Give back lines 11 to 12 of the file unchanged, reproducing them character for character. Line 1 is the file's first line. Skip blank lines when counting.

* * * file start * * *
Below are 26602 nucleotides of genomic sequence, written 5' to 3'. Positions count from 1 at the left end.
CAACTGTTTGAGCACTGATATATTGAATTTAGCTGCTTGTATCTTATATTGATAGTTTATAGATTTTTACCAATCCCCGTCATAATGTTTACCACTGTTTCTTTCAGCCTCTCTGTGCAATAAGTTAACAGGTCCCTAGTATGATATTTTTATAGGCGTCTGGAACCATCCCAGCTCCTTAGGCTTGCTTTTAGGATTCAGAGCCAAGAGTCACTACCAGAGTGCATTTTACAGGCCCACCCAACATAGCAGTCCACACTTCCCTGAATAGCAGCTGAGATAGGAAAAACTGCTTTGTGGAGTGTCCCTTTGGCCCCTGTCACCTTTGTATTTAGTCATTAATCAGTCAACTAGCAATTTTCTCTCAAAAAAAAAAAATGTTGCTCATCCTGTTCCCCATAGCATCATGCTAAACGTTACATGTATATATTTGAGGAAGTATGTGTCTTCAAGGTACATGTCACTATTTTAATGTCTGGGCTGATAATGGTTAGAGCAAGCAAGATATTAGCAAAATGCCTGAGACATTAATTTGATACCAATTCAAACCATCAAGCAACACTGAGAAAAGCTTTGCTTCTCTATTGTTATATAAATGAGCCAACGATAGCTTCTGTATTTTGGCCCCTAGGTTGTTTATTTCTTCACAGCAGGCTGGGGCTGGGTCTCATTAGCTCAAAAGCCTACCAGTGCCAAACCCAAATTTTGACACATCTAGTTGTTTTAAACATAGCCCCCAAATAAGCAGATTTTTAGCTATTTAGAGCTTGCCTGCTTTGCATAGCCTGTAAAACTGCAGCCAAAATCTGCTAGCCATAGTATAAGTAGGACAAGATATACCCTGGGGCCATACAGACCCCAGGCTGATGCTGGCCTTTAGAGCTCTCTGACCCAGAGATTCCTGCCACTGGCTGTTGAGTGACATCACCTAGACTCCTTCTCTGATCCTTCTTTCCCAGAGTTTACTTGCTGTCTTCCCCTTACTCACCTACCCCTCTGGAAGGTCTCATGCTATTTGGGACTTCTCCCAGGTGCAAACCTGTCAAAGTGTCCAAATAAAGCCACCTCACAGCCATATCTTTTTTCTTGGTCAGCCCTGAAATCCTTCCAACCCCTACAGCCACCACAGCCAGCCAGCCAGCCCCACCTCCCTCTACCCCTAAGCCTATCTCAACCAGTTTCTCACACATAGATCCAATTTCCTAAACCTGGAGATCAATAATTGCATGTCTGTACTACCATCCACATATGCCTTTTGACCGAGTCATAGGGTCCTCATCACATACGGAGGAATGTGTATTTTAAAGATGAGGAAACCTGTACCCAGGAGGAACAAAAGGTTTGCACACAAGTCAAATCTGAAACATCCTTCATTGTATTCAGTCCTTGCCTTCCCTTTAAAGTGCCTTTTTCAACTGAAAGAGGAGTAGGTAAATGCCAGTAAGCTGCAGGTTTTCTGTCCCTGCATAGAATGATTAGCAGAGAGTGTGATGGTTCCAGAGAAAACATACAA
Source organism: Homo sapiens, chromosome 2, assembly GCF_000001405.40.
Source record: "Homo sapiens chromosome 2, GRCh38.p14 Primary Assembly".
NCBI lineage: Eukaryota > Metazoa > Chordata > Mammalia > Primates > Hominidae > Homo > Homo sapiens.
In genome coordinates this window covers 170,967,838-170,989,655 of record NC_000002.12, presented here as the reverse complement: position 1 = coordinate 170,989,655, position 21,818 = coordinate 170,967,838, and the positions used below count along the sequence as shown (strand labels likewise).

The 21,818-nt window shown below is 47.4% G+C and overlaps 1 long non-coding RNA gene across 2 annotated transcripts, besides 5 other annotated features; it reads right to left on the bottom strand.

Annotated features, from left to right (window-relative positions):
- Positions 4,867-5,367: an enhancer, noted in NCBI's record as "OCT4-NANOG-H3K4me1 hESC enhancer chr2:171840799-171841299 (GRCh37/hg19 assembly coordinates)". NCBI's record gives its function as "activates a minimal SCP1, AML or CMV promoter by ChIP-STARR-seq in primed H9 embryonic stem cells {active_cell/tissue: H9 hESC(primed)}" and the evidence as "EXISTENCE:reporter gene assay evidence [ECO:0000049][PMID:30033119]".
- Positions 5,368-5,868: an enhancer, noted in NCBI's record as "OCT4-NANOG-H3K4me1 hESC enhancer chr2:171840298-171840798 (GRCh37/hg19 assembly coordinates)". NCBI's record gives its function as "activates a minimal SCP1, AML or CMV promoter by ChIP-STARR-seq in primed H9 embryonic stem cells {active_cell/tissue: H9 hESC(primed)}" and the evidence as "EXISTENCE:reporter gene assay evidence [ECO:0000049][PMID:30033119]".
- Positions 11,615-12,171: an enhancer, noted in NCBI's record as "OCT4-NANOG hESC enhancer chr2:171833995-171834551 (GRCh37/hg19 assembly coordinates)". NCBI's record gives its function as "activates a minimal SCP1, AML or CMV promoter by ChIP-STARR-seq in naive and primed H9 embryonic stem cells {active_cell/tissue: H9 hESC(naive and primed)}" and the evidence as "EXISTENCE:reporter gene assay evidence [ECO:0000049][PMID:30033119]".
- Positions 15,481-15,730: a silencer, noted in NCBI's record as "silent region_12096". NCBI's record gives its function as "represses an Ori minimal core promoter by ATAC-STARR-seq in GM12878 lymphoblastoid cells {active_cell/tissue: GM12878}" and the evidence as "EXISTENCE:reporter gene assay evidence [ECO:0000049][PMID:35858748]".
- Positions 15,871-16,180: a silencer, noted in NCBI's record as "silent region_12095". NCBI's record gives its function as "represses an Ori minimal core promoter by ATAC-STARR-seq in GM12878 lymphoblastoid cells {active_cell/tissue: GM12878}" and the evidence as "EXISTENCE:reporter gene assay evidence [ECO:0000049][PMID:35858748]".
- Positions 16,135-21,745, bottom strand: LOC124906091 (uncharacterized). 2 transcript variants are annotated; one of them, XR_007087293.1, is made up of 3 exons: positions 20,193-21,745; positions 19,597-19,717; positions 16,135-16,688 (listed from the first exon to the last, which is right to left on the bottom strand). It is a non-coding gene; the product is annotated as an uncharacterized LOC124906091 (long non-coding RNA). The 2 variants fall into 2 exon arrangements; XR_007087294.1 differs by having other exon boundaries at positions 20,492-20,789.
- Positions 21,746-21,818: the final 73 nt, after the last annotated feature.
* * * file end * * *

- Positions 11,615-12,171: an enhancer, noted in NCBI's record as "OCT4-NANOG hESC enhancer chr2:171833995-171834551 (GRCh37/hg19 assembly coordinates)". NCBI's record gives its function as "activates a minimal SCP1, AML or CMV promoter by ChIP-STARR-seq in naive and primed H9 embryonic stem cells {active_cell/tissue: H9 hESC(naive and primed)}" and the evidence as "EXISTENCE:reporter gene assay evidence [ECO:0000049][PMID:30033119]".
- Positions 15,481-15,730: a silencer, noted in NCBI's record as "silent region_12096". NCBI's record gives its function as "represses an Ori minimal core promoter by ATAC-STARR-seq in GM12878 lymphoblastoid cells {active_cell/tissue: GM12878}" and the evidence as "EXISTENCE:reporter gene assay evidence [ECO:0000049][PMID:35858748]".